Even though he played four years at BYU, including a red shirt season and a year as a linebacker, Allgeier is only a second year in a red shirt by eligibility standards, thanks to the effect of COVID- 19 on eligibility across the country.
And he let Romney handle the question of whether or not he will return.
“At the moment, I’m not really focused on this,” Romney said at a press conference Friday morning. “I think all the emphasis was on preparing for this last game. We put all our effort into this game, and we will have time for that afterwards.”
BYU coach Kalani Sitake has been around long enough to grow from a cool older brother to a father figure in his alma mater, where he is 48-28 in six seasons as the head coach for the first time. But he may need to take on the role of motivator and mental strength coach for a team that may have been inches away from a New Years Six appearance and are now facing the USA West Conference finalist.
The games are over; it’s time to prove that the Cougars belong, like they did in some midweek bowl activities and less in others.
“We’re not very good at Madden, and I don’t plan on improving. But for some reason we’re really good at ax throwing,” Sitake said.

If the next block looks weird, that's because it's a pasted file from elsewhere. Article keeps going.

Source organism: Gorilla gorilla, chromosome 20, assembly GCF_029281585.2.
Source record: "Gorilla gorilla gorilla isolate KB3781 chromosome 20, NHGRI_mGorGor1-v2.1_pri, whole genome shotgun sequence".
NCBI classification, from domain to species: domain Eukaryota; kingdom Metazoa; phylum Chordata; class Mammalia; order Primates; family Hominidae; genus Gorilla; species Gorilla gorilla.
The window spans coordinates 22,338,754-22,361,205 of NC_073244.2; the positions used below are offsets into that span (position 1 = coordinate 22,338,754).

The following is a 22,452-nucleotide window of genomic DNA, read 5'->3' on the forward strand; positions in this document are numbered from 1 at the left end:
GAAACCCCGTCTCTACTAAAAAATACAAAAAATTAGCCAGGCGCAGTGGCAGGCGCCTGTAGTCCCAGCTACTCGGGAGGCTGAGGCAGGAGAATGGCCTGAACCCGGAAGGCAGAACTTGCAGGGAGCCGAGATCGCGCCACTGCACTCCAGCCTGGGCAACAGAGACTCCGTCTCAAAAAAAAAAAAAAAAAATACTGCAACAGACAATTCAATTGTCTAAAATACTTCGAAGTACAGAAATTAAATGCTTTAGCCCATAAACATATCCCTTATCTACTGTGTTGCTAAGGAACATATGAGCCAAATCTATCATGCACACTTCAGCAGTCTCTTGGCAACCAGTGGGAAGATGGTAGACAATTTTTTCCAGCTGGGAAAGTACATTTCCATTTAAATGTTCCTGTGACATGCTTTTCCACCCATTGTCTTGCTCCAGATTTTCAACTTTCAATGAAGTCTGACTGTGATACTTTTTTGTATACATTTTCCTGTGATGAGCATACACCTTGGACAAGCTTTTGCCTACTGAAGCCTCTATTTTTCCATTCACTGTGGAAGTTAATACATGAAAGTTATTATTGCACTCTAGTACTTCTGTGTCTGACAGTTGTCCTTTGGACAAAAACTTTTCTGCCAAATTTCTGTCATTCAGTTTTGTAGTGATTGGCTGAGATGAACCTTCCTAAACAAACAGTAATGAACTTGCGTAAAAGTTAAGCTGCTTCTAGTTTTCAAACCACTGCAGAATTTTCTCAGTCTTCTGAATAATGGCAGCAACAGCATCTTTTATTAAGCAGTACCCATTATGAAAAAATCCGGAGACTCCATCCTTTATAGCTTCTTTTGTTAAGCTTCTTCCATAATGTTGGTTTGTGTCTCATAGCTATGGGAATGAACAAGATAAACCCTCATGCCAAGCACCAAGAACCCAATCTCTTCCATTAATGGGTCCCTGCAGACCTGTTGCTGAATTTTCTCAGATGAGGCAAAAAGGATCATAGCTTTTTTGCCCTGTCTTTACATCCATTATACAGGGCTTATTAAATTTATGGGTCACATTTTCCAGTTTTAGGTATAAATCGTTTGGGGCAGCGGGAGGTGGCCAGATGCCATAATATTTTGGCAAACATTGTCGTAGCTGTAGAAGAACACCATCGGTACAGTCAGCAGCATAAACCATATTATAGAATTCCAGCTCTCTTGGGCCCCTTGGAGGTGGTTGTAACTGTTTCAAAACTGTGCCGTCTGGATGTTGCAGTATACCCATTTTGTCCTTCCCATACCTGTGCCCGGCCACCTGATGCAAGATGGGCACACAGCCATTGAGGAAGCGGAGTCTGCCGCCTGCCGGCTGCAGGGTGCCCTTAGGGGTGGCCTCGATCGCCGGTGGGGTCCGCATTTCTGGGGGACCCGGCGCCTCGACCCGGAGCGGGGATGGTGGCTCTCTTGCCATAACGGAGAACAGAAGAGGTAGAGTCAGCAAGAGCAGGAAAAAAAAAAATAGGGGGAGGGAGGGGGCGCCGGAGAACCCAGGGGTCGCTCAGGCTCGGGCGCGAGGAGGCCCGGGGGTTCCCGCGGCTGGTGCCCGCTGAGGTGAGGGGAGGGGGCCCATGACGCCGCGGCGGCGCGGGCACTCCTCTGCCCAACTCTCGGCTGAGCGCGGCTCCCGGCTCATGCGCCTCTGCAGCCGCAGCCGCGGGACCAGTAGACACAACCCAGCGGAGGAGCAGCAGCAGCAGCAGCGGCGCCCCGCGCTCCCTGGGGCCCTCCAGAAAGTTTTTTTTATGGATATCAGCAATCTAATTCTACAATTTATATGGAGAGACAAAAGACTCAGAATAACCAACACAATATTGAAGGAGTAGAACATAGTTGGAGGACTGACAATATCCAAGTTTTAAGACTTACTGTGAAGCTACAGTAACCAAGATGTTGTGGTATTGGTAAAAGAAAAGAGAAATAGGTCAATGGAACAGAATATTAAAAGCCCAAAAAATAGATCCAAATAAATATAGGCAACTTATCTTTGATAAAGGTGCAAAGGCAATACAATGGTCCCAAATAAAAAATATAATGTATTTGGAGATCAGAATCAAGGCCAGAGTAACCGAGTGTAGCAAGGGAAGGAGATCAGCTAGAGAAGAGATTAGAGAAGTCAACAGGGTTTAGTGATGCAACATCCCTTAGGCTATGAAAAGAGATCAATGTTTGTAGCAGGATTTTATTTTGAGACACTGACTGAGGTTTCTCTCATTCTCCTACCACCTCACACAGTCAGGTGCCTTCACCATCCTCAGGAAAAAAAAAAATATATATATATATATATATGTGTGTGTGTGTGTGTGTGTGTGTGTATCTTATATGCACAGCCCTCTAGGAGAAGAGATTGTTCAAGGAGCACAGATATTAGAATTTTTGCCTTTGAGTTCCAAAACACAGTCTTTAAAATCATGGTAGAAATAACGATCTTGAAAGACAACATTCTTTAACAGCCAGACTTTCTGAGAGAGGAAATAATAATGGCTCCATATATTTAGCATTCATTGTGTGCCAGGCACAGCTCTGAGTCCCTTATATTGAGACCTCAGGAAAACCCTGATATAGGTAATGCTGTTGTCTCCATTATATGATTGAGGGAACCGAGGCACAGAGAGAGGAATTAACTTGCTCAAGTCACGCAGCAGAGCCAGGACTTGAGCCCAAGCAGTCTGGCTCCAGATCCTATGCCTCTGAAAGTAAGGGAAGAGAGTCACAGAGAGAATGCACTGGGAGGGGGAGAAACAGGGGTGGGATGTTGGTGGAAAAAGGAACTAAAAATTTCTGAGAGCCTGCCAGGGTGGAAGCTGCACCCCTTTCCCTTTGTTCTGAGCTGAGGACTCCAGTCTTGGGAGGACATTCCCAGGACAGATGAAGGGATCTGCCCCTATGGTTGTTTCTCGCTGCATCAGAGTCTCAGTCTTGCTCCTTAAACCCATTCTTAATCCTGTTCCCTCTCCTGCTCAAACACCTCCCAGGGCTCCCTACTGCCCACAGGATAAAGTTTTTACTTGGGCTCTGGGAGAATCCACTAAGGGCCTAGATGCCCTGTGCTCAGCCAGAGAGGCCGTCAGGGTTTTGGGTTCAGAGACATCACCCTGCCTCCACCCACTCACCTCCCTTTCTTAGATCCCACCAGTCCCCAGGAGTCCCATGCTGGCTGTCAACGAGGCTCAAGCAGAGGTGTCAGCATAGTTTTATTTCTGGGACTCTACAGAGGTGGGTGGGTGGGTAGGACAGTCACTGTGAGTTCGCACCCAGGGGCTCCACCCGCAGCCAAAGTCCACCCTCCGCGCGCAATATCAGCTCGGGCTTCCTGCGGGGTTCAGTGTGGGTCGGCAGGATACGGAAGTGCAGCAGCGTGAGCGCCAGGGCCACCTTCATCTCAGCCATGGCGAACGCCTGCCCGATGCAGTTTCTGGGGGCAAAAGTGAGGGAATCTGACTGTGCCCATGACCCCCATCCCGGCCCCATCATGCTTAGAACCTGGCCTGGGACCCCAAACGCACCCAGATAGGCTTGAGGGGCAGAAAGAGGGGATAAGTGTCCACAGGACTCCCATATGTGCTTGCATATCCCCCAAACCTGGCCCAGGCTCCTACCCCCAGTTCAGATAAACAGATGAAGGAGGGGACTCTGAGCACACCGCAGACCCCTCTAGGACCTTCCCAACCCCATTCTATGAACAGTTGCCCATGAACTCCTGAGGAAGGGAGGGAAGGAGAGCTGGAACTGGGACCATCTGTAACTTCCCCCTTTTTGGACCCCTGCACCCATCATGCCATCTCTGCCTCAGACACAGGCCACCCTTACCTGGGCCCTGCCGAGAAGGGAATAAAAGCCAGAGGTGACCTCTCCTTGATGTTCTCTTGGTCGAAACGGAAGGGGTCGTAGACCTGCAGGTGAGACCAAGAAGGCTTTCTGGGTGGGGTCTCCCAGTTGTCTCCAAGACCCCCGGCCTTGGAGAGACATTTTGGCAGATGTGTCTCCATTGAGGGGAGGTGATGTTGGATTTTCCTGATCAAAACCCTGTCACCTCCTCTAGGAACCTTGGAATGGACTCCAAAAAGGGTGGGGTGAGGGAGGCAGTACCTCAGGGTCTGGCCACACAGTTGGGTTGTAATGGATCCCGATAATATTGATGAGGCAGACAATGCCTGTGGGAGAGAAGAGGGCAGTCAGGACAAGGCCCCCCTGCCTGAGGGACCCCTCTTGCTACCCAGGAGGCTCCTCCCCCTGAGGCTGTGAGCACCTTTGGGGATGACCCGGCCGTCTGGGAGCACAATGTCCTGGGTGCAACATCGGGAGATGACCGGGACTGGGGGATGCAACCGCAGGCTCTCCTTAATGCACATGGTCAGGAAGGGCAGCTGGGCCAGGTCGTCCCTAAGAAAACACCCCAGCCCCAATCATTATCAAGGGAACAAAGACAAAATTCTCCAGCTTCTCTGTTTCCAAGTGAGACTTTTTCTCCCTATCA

But when it comes to winning football games, the Cougars really want to win.
The Blazers (8-4) are not to be overlooked either. Just four years after reinstating a program once shut down by the University of Alabama board of directors, UAB is 42-20 with two Conference USA title games and 22. -5 against league opponents. They’ll be heading to the American Athletic Conference in 2023 – the same year BYU joined the Big 12 – and were the turn-of-the-century story under the leadership of recent National Coach of the Year Bill Clark.
This year’s Blazers aren’t quite where they were from a year ago – they finished a three-point loss to UTSA away from competing for a C-USA title. But they still have 1,000-yard sophomore rusher DeWayne McBride (1,188 yards, 12 TD) and strong junior red-shirt quarterback Dylan Hopkins (2,085 yards, 15 TD, six interceptions) .
UAB also set an all-time program record with 23 all-conference caps, led by first-team left tackle Colby Ragland and defensive lineman Tyree Turner.
“We understand they have great defense and we know our offense is running to open the pass. But if we run the ball it opens the field of shots and allows us to give the ball to our playmakers,” he said. Ragland said. “It’s a way of imposing our will. It’s a great football team, and in attack we’re going to have to score some points.”